Seeing the whole Moneyball/Super Crunchers idea applied to law school makes my neck muscles clench (and provokes a passing moment of "why then do I read this blog" introspection.)

The core critique of data driven administration is not a denial of its potential success. Even the fascist European governments of the 1930s had their administrative triumphs. The critique posits that real human beings chafe at life under technocracy. I would never attend or work for a UCI Law so focused on business model over human culture.

You all have a fundamental problem in trying to reform law via empirical methods. Data is backward looking. It tells of PAST success. It REINFORCES the initial distribution of talent/money/respect. Data is conservative. Data mining discovers established preferences. (See Negroponte, et al...)

If someone tries to drive a wedge into a disparity between a reality and a perception, Yale/Harvard/Stanford can afford to buy a new reality to close the gap. I believe this whole project is misguided. At best you can mimic an isolated success story via modeling, but hierarchy only tolerates enough vertical movement to sustain belief in the hierarchy. Revolution will never be tolerated.

Corey - JD, IU-Bloomington, 2007

Bill Henderson

Conor's forum idea is brilliant. (I want to take credit for the fact that Conor is my former student and a graduate of IU Law.) And teaching innovations are floating around academic circles, though the professional rewards for pursuing them are not very great. In addition, major improvements can go beyond teaching--as Conor notes, more innovative career services could dramatically help a law school.

Jeff Yates

I have to say that conor's two ideas for law schools don't sound half bad. I also like the forum idea - it seems appropriate given the UC -Irvine situation/opportunity.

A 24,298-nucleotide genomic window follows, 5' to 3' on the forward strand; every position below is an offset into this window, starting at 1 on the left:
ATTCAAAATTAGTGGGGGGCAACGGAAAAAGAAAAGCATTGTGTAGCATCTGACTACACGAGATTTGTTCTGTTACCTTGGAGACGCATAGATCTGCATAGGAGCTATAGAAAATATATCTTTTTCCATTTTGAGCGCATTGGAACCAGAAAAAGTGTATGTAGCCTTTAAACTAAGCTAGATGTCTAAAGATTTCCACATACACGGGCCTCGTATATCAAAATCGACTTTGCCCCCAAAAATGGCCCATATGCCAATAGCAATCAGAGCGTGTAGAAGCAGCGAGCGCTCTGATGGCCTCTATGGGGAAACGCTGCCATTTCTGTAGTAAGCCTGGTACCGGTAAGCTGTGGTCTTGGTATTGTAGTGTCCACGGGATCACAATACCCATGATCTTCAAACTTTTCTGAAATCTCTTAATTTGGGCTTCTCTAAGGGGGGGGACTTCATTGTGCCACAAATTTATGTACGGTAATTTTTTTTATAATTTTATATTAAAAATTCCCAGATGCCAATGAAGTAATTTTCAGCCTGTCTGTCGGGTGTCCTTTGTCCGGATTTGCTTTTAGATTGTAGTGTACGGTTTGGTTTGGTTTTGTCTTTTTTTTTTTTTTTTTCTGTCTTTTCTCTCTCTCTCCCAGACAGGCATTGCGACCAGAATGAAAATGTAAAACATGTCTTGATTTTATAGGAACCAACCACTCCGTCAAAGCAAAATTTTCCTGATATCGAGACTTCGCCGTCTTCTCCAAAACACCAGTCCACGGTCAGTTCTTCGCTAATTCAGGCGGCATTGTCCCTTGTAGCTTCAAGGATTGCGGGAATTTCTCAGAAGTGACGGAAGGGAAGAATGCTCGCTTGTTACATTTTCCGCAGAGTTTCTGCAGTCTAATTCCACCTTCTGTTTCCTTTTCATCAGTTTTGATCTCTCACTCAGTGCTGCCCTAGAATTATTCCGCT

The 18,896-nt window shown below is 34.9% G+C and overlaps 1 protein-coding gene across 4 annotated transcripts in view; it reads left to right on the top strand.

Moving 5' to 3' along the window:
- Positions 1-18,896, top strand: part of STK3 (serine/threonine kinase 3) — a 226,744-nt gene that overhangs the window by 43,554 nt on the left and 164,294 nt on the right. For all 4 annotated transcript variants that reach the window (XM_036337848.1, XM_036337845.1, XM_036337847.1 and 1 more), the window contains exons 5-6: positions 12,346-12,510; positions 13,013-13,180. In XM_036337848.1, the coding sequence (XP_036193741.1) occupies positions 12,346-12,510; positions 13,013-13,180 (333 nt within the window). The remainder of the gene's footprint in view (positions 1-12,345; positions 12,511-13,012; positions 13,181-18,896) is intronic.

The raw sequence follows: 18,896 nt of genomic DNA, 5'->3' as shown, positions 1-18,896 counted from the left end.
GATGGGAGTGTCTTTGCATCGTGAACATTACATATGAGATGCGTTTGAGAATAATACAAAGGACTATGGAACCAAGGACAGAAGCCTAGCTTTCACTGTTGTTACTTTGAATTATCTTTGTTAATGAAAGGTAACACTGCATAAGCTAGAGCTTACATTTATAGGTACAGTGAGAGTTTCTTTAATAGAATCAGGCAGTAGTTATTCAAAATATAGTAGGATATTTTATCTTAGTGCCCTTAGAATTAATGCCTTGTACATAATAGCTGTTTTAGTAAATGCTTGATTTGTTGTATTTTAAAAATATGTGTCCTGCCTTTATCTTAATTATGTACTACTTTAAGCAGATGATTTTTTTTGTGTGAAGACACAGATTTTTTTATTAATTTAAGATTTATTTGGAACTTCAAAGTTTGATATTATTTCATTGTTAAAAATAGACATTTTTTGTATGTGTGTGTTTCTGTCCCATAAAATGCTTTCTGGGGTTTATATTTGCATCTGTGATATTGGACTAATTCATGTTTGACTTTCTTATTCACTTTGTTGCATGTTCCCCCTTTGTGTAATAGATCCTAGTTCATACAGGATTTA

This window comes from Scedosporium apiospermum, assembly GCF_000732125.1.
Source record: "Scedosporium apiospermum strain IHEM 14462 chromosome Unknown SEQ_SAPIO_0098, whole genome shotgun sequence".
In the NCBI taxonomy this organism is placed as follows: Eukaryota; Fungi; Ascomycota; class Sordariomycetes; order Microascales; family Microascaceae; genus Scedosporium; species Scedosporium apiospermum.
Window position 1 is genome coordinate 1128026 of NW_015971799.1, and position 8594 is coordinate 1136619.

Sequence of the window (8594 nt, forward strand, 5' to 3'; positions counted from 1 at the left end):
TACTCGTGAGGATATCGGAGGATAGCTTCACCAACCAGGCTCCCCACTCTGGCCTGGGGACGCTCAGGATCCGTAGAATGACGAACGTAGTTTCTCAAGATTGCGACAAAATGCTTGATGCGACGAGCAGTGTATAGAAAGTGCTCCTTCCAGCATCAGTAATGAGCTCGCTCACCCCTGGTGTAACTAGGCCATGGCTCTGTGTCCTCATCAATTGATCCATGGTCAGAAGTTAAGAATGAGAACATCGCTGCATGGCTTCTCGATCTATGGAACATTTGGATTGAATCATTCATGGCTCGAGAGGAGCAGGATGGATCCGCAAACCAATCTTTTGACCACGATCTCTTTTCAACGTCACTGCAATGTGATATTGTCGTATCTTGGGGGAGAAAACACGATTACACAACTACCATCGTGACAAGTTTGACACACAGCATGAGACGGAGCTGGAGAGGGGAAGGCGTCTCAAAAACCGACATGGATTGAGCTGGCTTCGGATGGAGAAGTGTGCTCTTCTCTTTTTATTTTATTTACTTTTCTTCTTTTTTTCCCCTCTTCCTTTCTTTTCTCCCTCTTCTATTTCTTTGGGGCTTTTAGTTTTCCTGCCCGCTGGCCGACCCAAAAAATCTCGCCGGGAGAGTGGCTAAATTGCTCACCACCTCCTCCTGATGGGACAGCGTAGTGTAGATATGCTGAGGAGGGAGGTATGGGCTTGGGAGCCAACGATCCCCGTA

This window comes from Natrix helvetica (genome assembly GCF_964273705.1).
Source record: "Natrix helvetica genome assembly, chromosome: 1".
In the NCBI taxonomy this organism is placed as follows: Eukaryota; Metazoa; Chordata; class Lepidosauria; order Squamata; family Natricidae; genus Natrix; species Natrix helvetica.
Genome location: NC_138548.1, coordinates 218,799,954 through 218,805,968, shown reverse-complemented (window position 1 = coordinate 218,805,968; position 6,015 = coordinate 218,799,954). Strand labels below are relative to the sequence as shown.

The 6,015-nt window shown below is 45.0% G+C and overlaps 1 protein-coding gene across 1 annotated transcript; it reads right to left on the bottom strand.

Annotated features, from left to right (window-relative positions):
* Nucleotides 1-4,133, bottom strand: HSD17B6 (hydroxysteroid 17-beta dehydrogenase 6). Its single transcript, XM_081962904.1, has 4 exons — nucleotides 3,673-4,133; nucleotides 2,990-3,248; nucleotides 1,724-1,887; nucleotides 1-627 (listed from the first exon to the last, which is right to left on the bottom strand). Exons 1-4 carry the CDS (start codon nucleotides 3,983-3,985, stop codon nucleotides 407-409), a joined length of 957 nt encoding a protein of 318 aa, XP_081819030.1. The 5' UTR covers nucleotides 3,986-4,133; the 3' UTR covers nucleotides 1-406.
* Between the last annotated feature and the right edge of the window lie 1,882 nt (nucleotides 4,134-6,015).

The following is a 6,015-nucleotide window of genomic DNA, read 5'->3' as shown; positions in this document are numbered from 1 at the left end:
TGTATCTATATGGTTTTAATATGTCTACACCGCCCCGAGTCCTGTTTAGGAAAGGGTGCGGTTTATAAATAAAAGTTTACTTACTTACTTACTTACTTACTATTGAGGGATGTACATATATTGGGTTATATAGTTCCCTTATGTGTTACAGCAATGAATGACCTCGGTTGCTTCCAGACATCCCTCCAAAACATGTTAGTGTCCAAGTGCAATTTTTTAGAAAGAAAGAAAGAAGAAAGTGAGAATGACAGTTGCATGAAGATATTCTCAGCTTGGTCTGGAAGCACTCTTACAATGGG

conor

I enjoyed this post and the Moneyball analogy. I wanted to ask a few questions. Are there innovative techniques in teaching buzzing around the law professor circles? If so, are there methods not employed because of administrative inertia, apprehension, etc.?

Also, with no authority to do so, I propose a forum entitled, "What would you do if you could start a law school?"

Perhaps some of the ideas are in use and can serve as comparisons to other schools.

Although no one asked, here are some of my ideas.

-Focus on the bottom students. The top students get all the accolades and rewards. They don't need extra attention. Clearly, raw talent surfaced and will carry these students towards their goals quite well. However, the lower students outnumber the top students and they all go forth into the world with the same degree representing your school. Instead of trying to put out 10-20 outstanding lawyers per class, try to put out 200 quality lawyers. This is easy for Yale because every law student had great numbers coming in. At a lower ranked school, you have to cultivate the bottom students. Hire five extra advisers/mentors/tutors solely to work with the bottom students. This way, each student acts as a better ambassador for the school, enhancing the reputation for all students/alumni/faculty.

-Career services! This should be a HUGE part of the school. Multiple people running it, not just one. Required meetings all three years. Check in on each student's progress. I love learning for its own sake, but let's face it, we need jobs more than we need anything else from a law school.